White House works on data management privacy principles

As the White House unveils online government services, the nation's e-government chief said Monday that the Bush administration is working hard to balance concerns over privacy with the need for streamlined information-sharing practices.

These challenges are particularly difficult for government, Mark Forman, associate director of information technology and e-government for the White House Office of Management and Budget told the National Academy of Public Administration's privacy conference.

To meet President Bush's mandate for more effective management of federal agencies, OMB is spearheading efforts to translate some agency duties to the Internet, providing greater and more efficient access to citizens, businesses, and state and local governments.

The key to e-government rests on the ability for agencies "to get rid of redundant copies of the data" so that citizens can go to a one-stop shop to accomplish a range of tasks, Forman said. But that streamlined vision of agency access to data requires principles to ensure that personal information is not compromised and that businesses and individuals can trust the system, he added.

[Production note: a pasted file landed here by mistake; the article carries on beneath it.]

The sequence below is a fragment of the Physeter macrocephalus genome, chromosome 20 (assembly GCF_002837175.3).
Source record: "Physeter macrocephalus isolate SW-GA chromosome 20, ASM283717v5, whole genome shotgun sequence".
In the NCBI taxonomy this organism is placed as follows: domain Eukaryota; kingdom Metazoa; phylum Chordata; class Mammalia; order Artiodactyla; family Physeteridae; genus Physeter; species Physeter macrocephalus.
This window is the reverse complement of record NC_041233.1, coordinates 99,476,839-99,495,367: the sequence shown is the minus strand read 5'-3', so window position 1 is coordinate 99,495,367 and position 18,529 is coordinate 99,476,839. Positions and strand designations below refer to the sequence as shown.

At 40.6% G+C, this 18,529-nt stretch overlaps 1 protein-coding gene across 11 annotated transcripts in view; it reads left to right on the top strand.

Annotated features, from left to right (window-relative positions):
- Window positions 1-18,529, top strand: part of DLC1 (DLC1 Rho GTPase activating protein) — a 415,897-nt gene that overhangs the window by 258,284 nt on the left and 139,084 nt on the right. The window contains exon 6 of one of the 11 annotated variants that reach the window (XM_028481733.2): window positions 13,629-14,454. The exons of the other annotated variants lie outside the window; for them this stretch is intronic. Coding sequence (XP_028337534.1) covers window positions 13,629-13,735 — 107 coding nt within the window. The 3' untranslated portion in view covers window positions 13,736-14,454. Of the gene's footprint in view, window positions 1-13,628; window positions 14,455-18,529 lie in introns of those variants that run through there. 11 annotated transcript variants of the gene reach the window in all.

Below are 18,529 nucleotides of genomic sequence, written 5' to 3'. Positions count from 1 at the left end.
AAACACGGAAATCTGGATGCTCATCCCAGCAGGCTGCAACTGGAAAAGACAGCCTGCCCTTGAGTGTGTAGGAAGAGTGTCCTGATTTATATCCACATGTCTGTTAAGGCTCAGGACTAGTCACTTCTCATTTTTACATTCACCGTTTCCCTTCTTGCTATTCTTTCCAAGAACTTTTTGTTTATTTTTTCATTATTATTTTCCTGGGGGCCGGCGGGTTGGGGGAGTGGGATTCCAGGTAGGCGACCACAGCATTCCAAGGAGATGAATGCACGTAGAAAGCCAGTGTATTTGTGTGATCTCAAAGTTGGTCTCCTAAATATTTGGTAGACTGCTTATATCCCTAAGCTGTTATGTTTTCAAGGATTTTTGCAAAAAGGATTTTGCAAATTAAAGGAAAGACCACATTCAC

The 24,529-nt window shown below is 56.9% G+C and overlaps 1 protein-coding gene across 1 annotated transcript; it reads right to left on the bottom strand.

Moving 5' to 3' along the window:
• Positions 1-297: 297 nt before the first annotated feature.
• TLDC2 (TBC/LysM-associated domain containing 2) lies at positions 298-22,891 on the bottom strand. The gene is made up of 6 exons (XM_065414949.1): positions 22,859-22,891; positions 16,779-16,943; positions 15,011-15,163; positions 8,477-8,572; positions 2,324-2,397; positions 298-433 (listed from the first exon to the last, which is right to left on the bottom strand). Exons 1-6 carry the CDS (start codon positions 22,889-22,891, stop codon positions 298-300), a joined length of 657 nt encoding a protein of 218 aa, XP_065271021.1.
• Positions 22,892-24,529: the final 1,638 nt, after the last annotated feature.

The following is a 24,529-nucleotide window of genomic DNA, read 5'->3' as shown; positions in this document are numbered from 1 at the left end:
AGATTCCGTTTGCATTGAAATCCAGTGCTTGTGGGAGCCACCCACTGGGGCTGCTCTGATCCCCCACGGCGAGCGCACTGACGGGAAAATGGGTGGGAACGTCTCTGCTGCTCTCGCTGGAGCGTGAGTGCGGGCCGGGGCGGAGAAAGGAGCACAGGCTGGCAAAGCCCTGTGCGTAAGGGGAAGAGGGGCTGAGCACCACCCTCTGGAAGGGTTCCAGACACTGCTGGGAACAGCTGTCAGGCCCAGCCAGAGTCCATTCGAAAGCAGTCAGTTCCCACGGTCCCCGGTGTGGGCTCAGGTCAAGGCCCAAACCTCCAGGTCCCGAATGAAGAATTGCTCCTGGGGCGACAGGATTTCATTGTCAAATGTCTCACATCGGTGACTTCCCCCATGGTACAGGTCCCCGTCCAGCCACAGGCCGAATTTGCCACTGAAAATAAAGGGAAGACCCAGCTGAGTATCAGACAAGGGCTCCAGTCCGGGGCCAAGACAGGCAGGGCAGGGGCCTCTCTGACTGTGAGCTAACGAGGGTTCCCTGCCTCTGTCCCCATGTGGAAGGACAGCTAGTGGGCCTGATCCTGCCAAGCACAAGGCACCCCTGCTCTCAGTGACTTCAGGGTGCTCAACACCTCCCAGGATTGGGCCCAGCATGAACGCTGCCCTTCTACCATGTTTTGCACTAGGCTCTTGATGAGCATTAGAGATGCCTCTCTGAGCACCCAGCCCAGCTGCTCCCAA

Forman said that in cases concerning homeland security, agencies must be able to share information in back-end operations to assess threats, for example, and that necessity may pose privacy tradeoffs.

To establish a proper balance between privacy and online service, OMB is working to establish principles for data management. The e-government initiative must make sure that the data collected is being used for its stated purpose. Means of data collection must be secure, while access to that information is maintained on a "need-to-know basis," Forman said.

And to meet those goals, OMB will continue issuing privacy management guidelines, including the requirement that all agencies submit privacy assessments of the technologies they propose to acquire. OMB also will continue to prohibit tracking technologies and will require agencies to post viable privacy policies to the Web and to appoint senior privacy officials.

Forman also cited OMB's progress on an e-authentication system, which will be the key enabler of online services. The system will ensure privacy protection by providing a "gateway" where citizens, businesses and other government agencies can obtain the proper security clearance to engage in online transactions with the federal government, he said.

"We're very committed to promoting privacy interests," Forman said. "But in the back office, integrating lines of business, you have to be able to correlate information."

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